In 1700s Austria, a witch-hunter's apprentice has doubts about the righteousness of witch-hunting when he witnesses the brutality, the injustice, the falsehood, the torture and the arbitrary killing that go with the job.
In the 13th century there existed a legion of evil knights known as the Templars, who quested for eternal life by drinking human blood and committing sacrifices. Executed for their unholy ... See full summary »
Amando de Ossorio
María Elena Arpón
A religious sect led by Gustav Weil hunts all women suspected of witchcraft, killing a number of innocent victims. Young Katy, Gustav's niece, will involve herself in a devilish cult, and become an instrument of Justice in the region.
Udo Kier is a witch hunter apprentice to Herbert Lom. He believes strongly in his mentor and the ways of the church but loses faith when he catches Lom committing a crime. Kier slowly begins to see for himself that the witch trials are nothing but a scam of the church to rob people of their land, money, and other personal belongings of value and seduce beautiful women.Written by
The U.S. distributors of this film advertised it as "guaranteed to make you sick" and backed it up with thousands of vomit bags advertising the film. See more »
At or about 12:47, the shadow of the camera and operator are visible as the camera makes its way through a crowd of villagers. See more »
We must never weaken in performing God's work. For those who turn against our Saviour, no punishment is sufficient.
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Mark of the Devil was heavily cut for its initial UK cinema release in 1971, but was released uncut by Intervision on video in the early 1980's. This version was withdrawn in 1984, when compulsory video censorship was introduced to the UK, and it was not until 1993 that Redemption released the film on video again. Sadly, despite the film's age, the British Board of Film Classification still felt that around 7 cuts, totaling 4 minutes 27 seconds, were necessary for this release. These cuts entailed the removal of entire scenes, such as the woman who is branded whilst on a rack, a later sequence when the same poor individual gets her tongue ripped out, closeup shots of the Baron being sat on a spiked seat, the pricking of the puppeteer's stomach, and a scene where Cumberland rapes the puppeteer's wife. Most of the cuts were restored for the 2003 Anchor Bay DVD although 38 secs of topless nudity shots were removed from the rack scene. The film was finally passed fully uncut in 2013. See more »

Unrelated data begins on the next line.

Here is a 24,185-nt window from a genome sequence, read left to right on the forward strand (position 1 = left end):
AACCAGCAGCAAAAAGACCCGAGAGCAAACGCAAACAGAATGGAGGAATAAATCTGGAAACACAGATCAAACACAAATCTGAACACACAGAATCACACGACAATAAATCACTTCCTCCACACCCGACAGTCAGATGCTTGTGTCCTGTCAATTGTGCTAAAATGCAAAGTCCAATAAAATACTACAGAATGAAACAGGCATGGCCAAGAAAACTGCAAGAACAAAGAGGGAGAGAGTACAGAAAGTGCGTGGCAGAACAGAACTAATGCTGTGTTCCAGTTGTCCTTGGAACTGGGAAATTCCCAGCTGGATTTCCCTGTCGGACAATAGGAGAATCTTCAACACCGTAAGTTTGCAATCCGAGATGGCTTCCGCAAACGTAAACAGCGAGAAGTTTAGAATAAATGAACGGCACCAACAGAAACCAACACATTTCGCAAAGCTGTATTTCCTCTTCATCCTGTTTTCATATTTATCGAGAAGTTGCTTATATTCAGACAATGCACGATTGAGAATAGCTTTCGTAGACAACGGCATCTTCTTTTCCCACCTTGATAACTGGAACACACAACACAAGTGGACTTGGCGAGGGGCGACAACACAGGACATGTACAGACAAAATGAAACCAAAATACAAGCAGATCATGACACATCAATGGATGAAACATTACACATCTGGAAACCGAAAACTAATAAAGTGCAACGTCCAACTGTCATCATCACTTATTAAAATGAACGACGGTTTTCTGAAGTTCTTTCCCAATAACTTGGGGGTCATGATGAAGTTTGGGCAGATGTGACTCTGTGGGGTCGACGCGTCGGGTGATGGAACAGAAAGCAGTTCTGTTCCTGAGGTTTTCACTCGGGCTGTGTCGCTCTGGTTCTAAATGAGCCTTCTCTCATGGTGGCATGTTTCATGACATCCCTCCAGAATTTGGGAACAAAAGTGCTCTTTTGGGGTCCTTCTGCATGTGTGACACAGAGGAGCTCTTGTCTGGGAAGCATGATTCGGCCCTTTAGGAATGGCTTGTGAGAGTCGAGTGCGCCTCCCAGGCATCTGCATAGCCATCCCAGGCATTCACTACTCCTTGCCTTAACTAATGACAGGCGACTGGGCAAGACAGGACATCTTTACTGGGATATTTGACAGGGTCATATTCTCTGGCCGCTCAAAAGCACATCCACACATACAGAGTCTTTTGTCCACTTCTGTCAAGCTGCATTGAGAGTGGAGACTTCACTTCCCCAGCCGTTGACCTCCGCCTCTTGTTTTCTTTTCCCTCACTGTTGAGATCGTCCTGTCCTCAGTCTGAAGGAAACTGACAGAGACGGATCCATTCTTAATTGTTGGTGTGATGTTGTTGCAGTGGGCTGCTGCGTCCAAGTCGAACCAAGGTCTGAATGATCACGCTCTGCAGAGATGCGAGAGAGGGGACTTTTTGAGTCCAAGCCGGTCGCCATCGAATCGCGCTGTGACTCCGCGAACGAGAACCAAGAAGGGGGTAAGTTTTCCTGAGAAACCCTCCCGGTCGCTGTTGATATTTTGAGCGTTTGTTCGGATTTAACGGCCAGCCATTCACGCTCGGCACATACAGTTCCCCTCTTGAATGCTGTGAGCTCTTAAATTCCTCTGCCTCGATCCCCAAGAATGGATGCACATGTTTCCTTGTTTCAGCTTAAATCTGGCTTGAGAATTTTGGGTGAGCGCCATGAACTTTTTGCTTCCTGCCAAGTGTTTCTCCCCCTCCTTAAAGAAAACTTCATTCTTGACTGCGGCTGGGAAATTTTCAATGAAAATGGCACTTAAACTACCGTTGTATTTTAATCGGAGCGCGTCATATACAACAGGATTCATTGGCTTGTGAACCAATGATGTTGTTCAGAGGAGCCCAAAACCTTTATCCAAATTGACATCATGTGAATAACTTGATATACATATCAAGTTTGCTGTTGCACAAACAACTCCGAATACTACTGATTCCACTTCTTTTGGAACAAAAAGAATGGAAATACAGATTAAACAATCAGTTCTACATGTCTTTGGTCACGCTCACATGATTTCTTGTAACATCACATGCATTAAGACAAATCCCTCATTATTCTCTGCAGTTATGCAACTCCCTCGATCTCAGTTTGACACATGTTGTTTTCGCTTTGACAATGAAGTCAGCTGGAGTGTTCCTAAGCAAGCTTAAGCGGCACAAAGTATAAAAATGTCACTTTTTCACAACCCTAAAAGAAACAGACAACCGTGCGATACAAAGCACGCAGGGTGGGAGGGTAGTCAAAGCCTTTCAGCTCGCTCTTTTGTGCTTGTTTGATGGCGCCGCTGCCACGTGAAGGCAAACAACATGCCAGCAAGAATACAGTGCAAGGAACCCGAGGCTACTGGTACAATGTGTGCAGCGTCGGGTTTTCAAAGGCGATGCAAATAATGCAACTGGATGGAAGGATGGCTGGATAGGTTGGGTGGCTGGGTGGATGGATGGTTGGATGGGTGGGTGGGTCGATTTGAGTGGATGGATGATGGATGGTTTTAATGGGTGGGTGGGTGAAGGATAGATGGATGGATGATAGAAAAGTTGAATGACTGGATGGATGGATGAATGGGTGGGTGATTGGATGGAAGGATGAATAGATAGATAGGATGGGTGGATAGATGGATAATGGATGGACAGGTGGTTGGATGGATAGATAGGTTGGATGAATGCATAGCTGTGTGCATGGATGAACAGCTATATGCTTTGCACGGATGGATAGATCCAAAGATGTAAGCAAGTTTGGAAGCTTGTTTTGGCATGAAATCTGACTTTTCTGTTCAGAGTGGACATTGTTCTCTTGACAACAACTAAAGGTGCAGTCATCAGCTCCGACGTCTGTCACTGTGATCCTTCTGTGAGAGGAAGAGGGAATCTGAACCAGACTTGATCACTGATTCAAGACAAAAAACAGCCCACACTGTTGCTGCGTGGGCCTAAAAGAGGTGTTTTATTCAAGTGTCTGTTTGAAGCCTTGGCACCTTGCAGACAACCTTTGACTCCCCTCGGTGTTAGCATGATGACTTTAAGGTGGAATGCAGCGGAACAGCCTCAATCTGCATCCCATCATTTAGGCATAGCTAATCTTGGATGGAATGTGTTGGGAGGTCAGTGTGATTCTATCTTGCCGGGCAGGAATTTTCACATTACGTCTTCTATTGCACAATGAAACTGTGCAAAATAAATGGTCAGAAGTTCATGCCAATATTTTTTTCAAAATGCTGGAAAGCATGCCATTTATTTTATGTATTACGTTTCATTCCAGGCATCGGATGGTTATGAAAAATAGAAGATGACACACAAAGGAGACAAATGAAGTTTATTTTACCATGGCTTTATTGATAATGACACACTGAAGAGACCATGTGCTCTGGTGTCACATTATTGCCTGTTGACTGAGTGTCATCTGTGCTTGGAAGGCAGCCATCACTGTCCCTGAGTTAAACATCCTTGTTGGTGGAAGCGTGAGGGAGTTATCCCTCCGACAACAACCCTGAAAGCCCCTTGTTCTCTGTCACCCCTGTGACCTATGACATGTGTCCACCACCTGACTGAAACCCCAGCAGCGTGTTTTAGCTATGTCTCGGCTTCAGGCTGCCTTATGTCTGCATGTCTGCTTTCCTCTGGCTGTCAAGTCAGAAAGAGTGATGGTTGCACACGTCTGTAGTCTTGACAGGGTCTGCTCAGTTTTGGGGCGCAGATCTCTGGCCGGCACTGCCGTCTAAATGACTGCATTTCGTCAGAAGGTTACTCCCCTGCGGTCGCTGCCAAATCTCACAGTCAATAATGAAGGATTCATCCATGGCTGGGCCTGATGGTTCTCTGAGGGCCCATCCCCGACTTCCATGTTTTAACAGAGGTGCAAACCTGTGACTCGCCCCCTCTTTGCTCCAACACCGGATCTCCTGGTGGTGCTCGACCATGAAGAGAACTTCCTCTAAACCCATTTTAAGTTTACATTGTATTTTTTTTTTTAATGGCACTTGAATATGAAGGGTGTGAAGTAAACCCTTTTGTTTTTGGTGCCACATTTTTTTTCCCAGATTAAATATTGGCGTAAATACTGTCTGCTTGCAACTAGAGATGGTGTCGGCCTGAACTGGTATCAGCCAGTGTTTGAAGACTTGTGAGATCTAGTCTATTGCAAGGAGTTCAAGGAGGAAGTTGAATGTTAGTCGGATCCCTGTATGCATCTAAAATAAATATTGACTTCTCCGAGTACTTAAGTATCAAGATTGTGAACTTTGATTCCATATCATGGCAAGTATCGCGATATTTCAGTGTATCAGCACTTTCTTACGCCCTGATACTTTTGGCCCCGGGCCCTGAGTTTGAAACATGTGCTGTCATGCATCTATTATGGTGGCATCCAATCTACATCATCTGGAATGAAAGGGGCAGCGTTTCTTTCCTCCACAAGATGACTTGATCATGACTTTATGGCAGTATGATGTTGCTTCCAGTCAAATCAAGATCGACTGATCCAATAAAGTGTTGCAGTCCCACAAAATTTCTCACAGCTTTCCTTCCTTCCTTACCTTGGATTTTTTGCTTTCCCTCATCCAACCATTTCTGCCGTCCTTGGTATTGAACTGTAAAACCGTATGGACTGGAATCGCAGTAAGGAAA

An allegedly true tale of Austrian witchcraft trials... we follow one accused witch over the course of a few days as she tries to convince her captor she's innocent.
This film is considered shocking and disturbing and is still banned in various countries (including its native Germany). I watched the 96 minute unedited version, and I think the film should be banned no longer. The gore is there. Witches burned alive, one has her tongue ripped out, and another scene that made me physically ill showed a finger in a vise. But overall, I think worse films have been made and are shown worldwide ("Cannibal Ferox", "Saw"... and some might include "Hostel").
There was also some nudity, though surprisingly less than one would expect. Many nude scenes were films at angles so the nudity was never really shown. Sure, you can argue "this was 1970, they didn't have nudity in films back then"... but I saw "Beyond the Valley of the Dolls", so don't blow smoke up my bottom. Show me some bodacious babes and chiseled men! The main actress of this film was surprisingly attractive, a rarity in 1970s films in my opinion.
The plot was fairly decent. The main character, Vanessa Bendikt, falls for Udo Kier, the apprentice of the local witch judge. Kier, a horror legend, is very young in this movie and has yet to acquire the wrinkled "creepy German guy" face I know him for... but those ice eyes are unmistakable. Vanessa is accused of witchcraft after refusing to sleep with the hideous witch hunter, and Udo Kier must choose between his love for this woman and the loyalty to his master.
In love after only a day or two, you say? Ludicrous! Maybe, but if you hear them giggling and listen to the music played in the background, you would agree they are in love... it's like the bicycle scene from "Butch Cassidy and the Sundance Kid" where Burt Bacharach is singing "Raindrops Keep Falling on my Head". It's so cliché, but works for a reason I will never understand.
I would not consider this a great movie... not by horror standards or even by movie standards in general. But I would call it a classic, and maybe even a cult film. Heck, Rob Zombie even took a sample from it (the line "the devil is in all of you"), so obviously at least a few of our modern horror masters have been inspired. Maybe you'll get something out of it I didn't.
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